A thriller about a World War II code-breaking mathematician whose heroic life ends in suicide is, on its own, a tough sell. But The Imitation Game has had bigger hurdles to overcome in the five years since producers Ido Ostrowsky and Nora Grossman first heard Alan Turing’s name. After the first-time producers hired screenwriter Graham Moore to write the story of the man who helped stop the Nazis’ path through Europe, Moore’s script hit the top of the 2011 Black List and Warner Bros. had paid seven figures for the option, with Leonardo DiCaprio rumored to be starring. But less than a year later, DiCaprio was out, and the rights went back to Moore. Within a few days, Teddy Schwarzman’s Black Bear Pictures came onboard to fully finance and produce, setting The Imitation Game in motion. Ostrowsky, Grossman and Schwarzman recently spoke about finding their perfect leading man in Benedict Cumberbatch and making a cinematic story on a tight budget.
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How did you find this story?
Ido Ostrowsky: In the fall of 2009, Nora and I saw a story in (U.K. newspaper) The Telegraph, in which then Prime Minister Gordon Brown apologized on behalf of the government for the treatment of Alan Turing during World War II. That was the first time we had heard of Alan Turing’s name. From there, we started to research who he was and found his story incredibly moving. We didn’t know why his life hadn’t made more of an impact on popular culture.
Nora Grossman: We had no (film producing) credits, so we figured that if we owned some property it would be the best way to move forward. We found the definitive biography (Andrew Hodges’ 1983 book Alan Turing: The Enigma), which was also used for the (1986) play Breaking the Code. Once we had the book, we knew we needed a writer. Fortunately, I had met Graham Moore and we had stayed in touch. At a party at my house, I was doing the song and dance of, “I optioned a book. Even though I don’t have a job, I’m still doing other things.” Graham overheard this conversation and jumped in and said, “That’s about Alan Turing. One day when I’m a famous writer, that will be my passion project.” We worked with him for about a year—we fortunately did get other jobs, so we were working (on this as) a side passion project.
Did you set out to make Imitation Game play like a thriller?
Ostrowsky: The guiding principle was that we wanted it to feel like a new spin on the biopic. Can we tell Turing’s story in a way that doesn’t feel cradle-to-grave linear? It’s really about telling the right bit of the story at the right time.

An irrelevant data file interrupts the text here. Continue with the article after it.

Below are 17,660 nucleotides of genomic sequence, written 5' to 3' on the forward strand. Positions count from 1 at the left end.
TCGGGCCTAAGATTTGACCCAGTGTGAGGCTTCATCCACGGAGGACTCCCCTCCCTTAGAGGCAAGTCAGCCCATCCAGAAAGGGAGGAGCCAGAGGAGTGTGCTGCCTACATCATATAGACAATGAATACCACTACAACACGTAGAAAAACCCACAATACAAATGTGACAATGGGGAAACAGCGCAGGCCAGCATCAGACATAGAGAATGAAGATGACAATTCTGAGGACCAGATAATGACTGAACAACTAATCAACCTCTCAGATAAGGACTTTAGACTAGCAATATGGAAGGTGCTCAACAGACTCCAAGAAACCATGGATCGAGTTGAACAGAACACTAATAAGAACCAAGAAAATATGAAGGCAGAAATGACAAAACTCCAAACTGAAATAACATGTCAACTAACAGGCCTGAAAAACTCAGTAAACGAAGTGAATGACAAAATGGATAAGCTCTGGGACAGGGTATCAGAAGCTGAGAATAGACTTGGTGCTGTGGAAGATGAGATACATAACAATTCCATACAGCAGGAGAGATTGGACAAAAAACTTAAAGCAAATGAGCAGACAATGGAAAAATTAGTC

Warner Bros. gave the project back to you in 2012. Were you back at the beginning?
Ostrowsky: It was like we were at square one. It was a moment of terror for us. We met with Teddy, and creatively, we were very much aligned. What can I say? It was love at first sight.
How did director Morten Tyldum and Benedict Cumberbatch come onboard?
teddy Schwarzman: At first, it was the fact-finding mission of figuring out what Warners had been doing with this, who had passed, who really wanted it, who thought they had a chance. We knew as three American producers and an American writer, with a story about a (Brit), that we wanted to anchor the film in the U.K., and it was our strong preference to find an established, or up-and-coming, U.K. director. Then it just became apparent that a Norwegian was our strongest candidate.
Ostrowsky: When the project was still at Warners, we sat down with Benedict for brunch, and he had read the script. Of course, we were pinching ourselves that we weren’t having to woo him, that he was already coming in with passion for the material. Anyone who’s met Benedict knows that he’s so intelligent and articulate. We knew if he was playing that role no one would ever doubt Alan’s brilliance in the film. We always kept that in our back pocket, and when the film was resurrected, it was an immediate decision for us to go to him.
The Weinstein Co. paid a record $7 million at this year’s European Film Market to distribute. What was that experience like for you?
Schwarzman: Because of the (film’s) history at the studios and because there were a number of suitors for the material, this was something we were just going to go and make, and we didn’t want to have conversations until we had completed it. We wanted to be able to protect it and remove it from the system, at least in the short term. Frankly, we all wanted to sell the film to Harvey, but we wanted to know what we had. We wanted to protect both the production and the postproduction experience until we felt ready to share the material. It was clear that he understood the film, that this was his top priority and that we would be in the right hands.
Ostrowsky: I understand why the money figure gets recorded, but from our vantage point, it (was) confirmation that others felt Alan’s story deserved to be told. Emotionally, it was a feeling of excitement and elation but also validation.
Grossman: We’re still pinching ourselves.
Ido Ostrowsky, Nora Grossman and Teddy Schwarzman photographed by J.R. Mankoff
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